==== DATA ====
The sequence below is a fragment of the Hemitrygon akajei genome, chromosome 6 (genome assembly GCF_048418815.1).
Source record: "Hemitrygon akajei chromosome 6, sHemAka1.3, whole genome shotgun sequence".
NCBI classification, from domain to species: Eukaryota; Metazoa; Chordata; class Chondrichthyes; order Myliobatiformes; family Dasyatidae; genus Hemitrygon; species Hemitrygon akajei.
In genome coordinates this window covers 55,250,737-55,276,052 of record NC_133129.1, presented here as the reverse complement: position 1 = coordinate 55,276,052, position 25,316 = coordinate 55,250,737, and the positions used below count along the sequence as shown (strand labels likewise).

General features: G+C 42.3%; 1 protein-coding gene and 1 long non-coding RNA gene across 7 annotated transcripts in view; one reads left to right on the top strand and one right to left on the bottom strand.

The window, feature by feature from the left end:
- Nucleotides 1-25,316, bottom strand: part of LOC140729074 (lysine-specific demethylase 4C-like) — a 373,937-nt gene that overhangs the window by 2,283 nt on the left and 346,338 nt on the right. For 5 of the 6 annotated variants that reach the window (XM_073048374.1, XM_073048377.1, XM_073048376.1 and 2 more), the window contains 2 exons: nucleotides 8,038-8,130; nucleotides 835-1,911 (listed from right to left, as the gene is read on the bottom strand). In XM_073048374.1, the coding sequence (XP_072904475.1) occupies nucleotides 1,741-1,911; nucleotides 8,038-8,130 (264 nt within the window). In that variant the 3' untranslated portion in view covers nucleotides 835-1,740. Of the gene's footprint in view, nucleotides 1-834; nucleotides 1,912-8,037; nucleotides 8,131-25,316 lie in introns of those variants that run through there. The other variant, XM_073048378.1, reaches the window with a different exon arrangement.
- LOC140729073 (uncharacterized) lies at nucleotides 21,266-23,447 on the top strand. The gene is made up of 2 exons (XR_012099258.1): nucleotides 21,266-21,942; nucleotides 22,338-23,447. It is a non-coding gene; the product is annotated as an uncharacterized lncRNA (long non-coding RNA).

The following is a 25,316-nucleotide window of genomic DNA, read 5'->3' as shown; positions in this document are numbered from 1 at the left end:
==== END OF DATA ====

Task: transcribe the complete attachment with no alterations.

The sequence below is a fragment of the Hemitrygon akajei genome, chromosome 6 (genome assembly GCF_048418815.1).
Source record: "Hemitrygon akajei chromosome 6, sHemAka1.3, whole genome shotgun sequence".
NCBI classification, from domain to species: Eukaryota; Metazoa; Chordata; class Chondrichthyes; order Myliobatiformes; family Dasyatidae; genus Hemitrygon; species Hemitrygon akajei.
In genome coordinates this window covers 55,250,737-55,276,052 of record NC_133129.1, presented here as the reverse complement: position 1 = coordinate 55,276,052, position 25,316 = coordinate 55,250,737, and the positions used below count along the sequence as shown (strand labels likewise).

General features: G+C 42.3%; 1 protein-coding gene and 1 long non-coding RNA gene across 7 annotated transcripts in view; one reads left to right on the top strand and one right to left on the bottom strand.

The window, feature by feature from the left end:
- Nucleotides 1-25,316, bottom strand: part of LOC140729074 (lysine-specific demethylase 4C-like) — a 373,937-nt gene that overhangs the window by 2,283 nt on the left and 346,338 nt on the right. For 5 of the 6 annotated variants that reach the window (XM_073048374.1, XM_073048377.1, XM_073048376.1 and 2 more), the window contains 2 exons: nucleotides 8,038-8,130; nucleotides 835-1,911 (listed from right to left, as the gene is read on the bottom strand). In XM_073048374.1, the coding sequence (XP_072904475.1) occupies nucleotides 1,741-1,911; nucleotides 8,038-8,130 (264 nt within the window). In that variant the 3' untranslated portion in view covers nucleotides 835-1,740. Of the gene's footprint in view, nucleotides 1-834; nucleotides 1,912-8,037; nucleotides 8,131-25,316 lie in introns of those variants that run through there. The other variant, XM_073048378.1, reaches the window with a different exon arrangement.
- LOC140729073 (uncharacterized) lies at nucleotides 21,266-23,447 on the top strand. The gene is made up of 2 exons (XR_012099258.1): nucleotides 21,266-21,942; nucleotides 22,338-23,447. It is a non-coding gene; the product is annotated as an uncharacterized lncRNA (long non-coding RNA).

The following is a 25,316-nucleotide window of genomic DNA, read 5'->3' as shown; positions in this document are numbered from 1 at the left end: